With her fresh face, winning smile and youthful disposition, most would never guess that Donna Ruboyianes is mom to seven children and grandmother to seven more. And to see her working out in the gym you’d never guess that just over a year ago she had a heart attack (myocardial infarction) while undergoing angioplasty.
It was Donna’s involvement in the American Heart Association’s Go Red for Women campaign that alerted her that something was wrong with her own heart when odd symptoms started to show. Unlike the vast majority of women who list cancer as their main health concern, Donna knew from her work with the local chapter of the American Heart Association that heart disease was the number one killer of women.
Myth: Heart disease is for men, and cancer is the real threat for women
Fact: Heart disease is a killer that strikes more women than men
Heart disease kills more women than men and is more deadly than all forms of cancer combined. While one in 31 American women dies from breast cancer each year, heart disease claims the lives of one in three. That’s roughly one death each minute. Do you know myth from fact? Check out more from the American Heart Association’s Go Red for Women.
Out shopping on Black Friday 2012, Donna started to experience some atypical symptoms – swelling in one leg and wheezing. She knew something was wrong and made an appointment to see a doctor immediately. Within the week Donna was scheduled for angioplasty.
What is angioplasty? Angioplasty is a procedure in which a narrowed section of the coronary artery is widened. Angioplasty is less invasive and has a shorter recovery time than bypass surgery, which is also done to increase blood flow to the heart muscle but requires open-chest surgery. Most of the time stents are placed during angioplasty. An angioplasty is done using a thin, soft tube called a catheter. A doctor inserts the catheter into a blood vessel in the groin or wrist. The doctor carefully guides the catheter through blood vessels until it reaches the blocked portion of the coronary artery. For more information on angioplasty please see the TMC Healthwise Encylopedia.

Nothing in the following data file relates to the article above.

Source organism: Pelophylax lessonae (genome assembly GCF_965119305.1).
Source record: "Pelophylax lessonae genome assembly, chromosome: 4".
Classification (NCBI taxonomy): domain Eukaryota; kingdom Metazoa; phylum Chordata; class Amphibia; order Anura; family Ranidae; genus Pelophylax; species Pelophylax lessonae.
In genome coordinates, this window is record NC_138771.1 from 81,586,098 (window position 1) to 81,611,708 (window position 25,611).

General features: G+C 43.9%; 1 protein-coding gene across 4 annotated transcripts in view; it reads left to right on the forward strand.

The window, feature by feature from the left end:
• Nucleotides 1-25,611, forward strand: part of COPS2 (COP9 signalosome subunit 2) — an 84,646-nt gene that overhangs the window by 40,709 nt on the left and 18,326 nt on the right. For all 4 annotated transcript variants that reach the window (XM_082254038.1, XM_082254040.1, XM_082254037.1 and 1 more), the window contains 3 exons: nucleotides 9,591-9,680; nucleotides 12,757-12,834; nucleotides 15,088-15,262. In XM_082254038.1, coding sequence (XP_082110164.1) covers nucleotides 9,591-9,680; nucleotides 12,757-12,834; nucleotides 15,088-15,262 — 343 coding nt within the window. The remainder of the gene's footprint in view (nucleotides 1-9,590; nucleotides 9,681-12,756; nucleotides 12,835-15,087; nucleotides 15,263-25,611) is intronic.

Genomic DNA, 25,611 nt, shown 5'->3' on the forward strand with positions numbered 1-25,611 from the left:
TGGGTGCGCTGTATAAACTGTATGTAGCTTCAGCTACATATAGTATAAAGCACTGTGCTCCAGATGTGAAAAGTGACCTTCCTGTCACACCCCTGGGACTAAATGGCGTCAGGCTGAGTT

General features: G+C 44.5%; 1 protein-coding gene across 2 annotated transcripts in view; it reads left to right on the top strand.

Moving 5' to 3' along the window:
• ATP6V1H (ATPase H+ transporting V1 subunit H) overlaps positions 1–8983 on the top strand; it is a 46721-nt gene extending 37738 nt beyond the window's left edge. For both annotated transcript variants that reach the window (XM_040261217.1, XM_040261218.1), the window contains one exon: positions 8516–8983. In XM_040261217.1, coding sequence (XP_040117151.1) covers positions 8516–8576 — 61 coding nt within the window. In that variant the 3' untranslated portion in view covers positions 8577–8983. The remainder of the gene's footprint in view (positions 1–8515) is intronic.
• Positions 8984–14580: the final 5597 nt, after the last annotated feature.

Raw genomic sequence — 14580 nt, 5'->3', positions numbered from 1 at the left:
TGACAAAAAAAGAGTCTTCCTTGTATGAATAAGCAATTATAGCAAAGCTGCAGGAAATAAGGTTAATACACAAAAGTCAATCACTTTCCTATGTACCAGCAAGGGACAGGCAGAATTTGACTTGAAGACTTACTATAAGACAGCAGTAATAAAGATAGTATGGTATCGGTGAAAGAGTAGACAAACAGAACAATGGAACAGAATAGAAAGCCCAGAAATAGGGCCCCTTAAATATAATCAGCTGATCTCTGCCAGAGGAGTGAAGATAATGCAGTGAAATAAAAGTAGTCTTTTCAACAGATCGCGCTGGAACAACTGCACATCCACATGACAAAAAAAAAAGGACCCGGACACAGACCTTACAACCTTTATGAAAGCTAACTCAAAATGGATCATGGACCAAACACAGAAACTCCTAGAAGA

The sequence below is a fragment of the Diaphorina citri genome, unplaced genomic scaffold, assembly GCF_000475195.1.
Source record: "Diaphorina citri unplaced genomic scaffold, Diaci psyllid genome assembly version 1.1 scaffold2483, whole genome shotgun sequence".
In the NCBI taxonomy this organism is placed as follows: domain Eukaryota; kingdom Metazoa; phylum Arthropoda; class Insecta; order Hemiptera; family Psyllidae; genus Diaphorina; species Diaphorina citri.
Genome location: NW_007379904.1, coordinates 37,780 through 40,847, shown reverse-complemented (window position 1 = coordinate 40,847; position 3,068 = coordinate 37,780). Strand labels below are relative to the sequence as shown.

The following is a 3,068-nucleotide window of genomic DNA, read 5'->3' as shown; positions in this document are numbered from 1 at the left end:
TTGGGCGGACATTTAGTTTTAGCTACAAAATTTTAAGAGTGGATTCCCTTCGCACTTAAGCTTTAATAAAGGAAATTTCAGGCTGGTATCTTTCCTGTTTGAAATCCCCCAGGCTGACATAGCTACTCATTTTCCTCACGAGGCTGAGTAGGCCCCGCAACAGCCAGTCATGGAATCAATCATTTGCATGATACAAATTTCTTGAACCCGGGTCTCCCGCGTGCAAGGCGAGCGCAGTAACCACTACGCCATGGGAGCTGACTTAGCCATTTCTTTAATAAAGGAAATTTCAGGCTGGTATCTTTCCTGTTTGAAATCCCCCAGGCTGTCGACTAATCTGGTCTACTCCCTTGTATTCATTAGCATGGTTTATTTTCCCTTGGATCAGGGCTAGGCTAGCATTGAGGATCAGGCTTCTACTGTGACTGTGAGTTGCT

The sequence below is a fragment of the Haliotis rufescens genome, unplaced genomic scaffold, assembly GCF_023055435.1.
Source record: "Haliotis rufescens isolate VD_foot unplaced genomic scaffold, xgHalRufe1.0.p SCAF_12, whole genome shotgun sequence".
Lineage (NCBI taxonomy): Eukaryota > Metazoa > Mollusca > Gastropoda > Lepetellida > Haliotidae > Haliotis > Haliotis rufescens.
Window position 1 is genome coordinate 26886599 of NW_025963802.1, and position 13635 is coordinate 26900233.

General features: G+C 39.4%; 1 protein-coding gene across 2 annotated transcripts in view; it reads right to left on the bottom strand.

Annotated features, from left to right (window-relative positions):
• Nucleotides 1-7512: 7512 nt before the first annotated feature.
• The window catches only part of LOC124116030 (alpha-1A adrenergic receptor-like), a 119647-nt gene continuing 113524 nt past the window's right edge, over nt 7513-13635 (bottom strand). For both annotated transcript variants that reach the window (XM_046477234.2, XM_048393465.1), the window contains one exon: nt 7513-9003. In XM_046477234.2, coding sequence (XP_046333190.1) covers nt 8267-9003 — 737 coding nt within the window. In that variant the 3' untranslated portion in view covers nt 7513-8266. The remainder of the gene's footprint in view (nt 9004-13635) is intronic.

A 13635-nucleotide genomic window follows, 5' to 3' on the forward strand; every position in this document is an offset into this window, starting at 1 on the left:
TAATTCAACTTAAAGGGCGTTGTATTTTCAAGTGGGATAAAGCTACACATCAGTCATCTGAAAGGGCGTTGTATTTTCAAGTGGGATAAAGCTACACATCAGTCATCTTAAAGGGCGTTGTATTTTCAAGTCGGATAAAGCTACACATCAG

Angioplasty is usually a short procedure, but during the procedure Donna had a heart attack. The following August Donna underwent bypass surgery.
While the angioplasty and bypasses address the immediate blockage, it isn’t a ‘quick fix’ as Jenna Edwards a TMC cardiac rehabilitation nurse explains, “You might hear someone say, ‘I had a stent’, but that isn’t changing their risk factors. Here in cardiac rehab we get to talk about life long changes. Cardiac rehab can be instrumental in helping make those life changes and creating new habits.”
Marilyn Woods RN expands on the importance of cardiac rehabilitation, “Cardiac rehab is especially important to prevent another event which those who have had a heart event are at high risk for.”
For Donna, like many heart patients, making cardiac rehabilitation a priority has not been easy. “It’s so easy to fill up your day.” With seven children and seven grandchildren that’s easy to imagine, but as Donna bluntly adds, “If you don’t make time for yourself, you won’t have any time.”
For Donna Ruboyianos knowing that women often exhibited the less common symptoms of heart disease and recognizing them, and then acting on her suspicions may have saved her life. Today Tucson Medical Center’s Cardiac Rehabilitation program is helping Donna to return to her activities and gain a better quality of life. She wants women to be aware of the symptoms of heart disease and to act when they experience them,
“It’s easy to attribute symptoms to being overweight, or having slept in a difficult position, but don’t ignore them. “